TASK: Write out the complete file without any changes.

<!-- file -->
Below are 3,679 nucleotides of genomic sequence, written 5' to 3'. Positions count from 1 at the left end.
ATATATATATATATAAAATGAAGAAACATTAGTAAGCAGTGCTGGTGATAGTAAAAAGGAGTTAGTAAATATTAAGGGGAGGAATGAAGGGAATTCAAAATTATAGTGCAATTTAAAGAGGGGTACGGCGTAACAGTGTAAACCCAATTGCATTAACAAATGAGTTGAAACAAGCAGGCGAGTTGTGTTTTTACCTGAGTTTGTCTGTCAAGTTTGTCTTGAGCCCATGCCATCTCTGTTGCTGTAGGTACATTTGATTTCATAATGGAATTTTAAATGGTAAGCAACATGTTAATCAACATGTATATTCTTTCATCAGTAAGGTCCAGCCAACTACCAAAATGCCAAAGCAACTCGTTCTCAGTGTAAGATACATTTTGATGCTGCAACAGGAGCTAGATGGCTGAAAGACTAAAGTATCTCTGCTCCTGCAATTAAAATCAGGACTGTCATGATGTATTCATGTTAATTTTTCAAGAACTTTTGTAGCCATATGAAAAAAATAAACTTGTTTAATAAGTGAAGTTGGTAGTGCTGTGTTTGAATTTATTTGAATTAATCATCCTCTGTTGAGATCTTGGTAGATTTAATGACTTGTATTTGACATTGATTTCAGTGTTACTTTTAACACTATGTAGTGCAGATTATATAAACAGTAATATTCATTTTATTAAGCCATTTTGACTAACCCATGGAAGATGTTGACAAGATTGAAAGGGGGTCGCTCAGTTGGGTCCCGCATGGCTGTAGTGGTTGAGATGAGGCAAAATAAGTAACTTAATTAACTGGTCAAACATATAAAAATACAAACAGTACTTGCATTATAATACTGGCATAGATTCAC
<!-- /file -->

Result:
Below are 3,679 nucleotides of genomic sequence, written 5' to 3'. Positions count from 1 at the left end.
ATATATATATATATAAAATGAAGAAACATTAGTAAGCAGTGCTGGTGATAGTAAAAAGGAGTTAGTAAATATTAAGGGGAGGAATGAAGGGAATTCAAAATTATAGTGCAATTTAAAGAGGGGTACGGCGTAACAGTGTAAACCCAATTGCATTAACAAATGAGTTGAAACAAGCAGGCGAGTTGTGTTTTTACCTGAGTTTGTCTGTCAAGTTTGTCTTGAGCCCATGCCATCTCTGTTGCTGTAGGTACATTTGATTTCATAATGGAATTTTAAATGGTAAGCAACATGTTAATCAACATGTATATTCTTTCATCAGTAAGGTCCAGCCAACTACCAAAATGCCAAAGCAACTCGTTCTCAGTGTAAGATACATTTTGATGCTGCAACAGGAGCTAGATGGCTGAAAGACTAAAGTATCTCTGCTCCTGCAATTAAAATCAGGACTGTCATGATGTATTCATGTTAATTTTTCAAGAACTTTTGTAGCCATATGAAAAAAATAAACTTGTTTAATAAGTGAAGTTGGTAGTGCTGTGTTTGAATTTATTTGAATTAATCATCCTCTGTTGAGATCTTGGTAGATTTAATGACTTGTATTTGACATTGATTTCAGTGTTACTTTTAACACTATGTAGTGCAGATTATATAAACAGTAATATTCATTTTATTAAGCCATTTTGACTAACCCATGGAAGATGTTGACAAGATTGAAAGGGGGTCGCTCAGTTGGGTCCCGCATGGCTGTAGTGGTTGAGATGAGGCAAAATAAGTAACTTAATTAACTGGTCAAACATATAAAAATACAAACAGTACTTGCATTATAATACTGGCATAGATTCAC